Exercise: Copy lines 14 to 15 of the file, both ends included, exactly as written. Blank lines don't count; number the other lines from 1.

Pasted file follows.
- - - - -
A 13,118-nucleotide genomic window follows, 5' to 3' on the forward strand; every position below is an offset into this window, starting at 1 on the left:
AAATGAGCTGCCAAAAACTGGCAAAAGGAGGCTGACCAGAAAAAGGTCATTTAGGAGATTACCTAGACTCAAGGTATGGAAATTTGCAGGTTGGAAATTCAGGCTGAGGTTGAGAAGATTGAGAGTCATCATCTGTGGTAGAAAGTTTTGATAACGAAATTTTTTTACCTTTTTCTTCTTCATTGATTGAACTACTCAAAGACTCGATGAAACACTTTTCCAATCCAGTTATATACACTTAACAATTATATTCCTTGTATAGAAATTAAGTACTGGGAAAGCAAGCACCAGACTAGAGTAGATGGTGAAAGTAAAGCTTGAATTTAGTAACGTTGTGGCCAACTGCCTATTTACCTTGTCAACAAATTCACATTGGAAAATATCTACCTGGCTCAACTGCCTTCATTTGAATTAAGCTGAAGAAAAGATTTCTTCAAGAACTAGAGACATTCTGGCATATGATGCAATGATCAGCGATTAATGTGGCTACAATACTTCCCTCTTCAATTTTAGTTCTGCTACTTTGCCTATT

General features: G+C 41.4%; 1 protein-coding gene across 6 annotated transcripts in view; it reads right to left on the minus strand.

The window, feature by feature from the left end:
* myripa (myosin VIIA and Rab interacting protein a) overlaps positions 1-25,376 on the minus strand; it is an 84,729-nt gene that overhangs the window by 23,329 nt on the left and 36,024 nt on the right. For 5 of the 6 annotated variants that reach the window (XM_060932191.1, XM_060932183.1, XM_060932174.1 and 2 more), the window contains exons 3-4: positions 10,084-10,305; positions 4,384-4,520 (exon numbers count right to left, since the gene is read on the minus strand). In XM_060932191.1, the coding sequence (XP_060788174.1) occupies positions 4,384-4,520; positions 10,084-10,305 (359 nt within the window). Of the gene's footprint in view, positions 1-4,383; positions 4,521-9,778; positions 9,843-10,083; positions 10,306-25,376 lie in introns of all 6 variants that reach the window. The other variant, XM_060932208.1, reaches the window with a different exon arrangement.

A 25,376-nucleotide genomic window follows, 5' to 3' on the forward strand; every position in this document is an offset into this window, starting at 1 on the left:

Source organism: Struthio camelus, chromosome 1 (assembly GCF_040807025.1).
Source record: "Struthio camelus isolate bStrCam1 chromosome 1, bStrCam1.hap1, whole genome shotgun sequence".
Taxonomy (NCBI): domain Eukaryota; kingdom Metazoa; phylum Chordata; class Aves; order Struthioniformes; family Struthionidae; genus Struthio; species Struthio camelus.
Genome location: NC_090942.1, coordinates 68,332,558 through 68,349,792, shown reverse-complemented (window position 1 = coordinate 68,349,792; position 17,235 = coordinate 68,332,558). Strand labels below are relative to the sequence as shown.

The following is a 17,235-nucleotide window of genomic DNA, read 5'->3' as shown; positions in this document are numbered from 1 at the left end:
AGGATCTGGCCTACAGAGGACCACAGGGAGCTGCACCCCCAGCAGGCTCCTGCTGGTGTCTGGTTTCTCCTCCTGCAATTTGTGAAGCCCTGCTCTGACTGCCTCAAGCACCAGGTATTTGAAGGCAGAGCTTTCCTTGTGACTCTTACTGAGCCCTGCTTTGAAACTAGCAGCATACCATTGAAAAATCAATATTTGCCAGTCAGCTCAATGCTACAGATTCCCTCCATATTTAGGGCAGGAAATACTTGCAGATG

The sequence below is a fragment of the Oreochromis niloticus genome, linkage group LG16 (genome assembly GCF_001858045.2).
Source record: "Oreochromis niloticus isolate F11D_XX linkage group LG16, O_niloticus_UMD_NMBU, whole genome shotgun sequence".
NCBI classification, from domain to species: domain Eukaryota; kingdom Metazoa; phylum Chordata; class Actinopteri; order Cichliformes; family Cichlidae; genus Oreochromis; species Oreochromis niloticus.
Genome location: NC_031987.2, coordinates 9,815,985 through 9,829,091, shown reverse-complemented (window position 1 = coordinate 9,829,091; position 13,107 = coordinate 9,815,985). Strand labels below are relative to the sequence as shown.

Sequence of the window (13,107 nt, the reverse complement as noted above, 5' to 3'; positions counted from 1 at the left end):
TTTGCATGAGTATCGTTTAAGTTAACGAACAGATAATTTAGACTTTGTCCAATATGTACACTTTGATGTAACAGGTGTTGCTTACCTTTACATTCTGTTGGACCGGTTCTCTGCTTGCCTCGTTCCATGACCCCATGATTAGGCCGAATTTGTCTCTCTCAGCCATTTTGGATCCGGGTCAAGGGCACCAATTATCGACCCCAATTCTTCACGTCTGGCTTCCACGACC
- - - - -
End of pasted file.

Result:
Source record: "Oreochromis niloticus isolate F11D_XX linkage group LG16, O_niloticus_UMD_NMBU, whole genome shotgun sequence".
NCBI classification, from domain to species: domain Eukaryota; kingdom Metazoa; phylum Chordata; class Actinopteri; order Cichliformes; family Cichlidae; genus Oreochromis; species Oreochromis niloticus.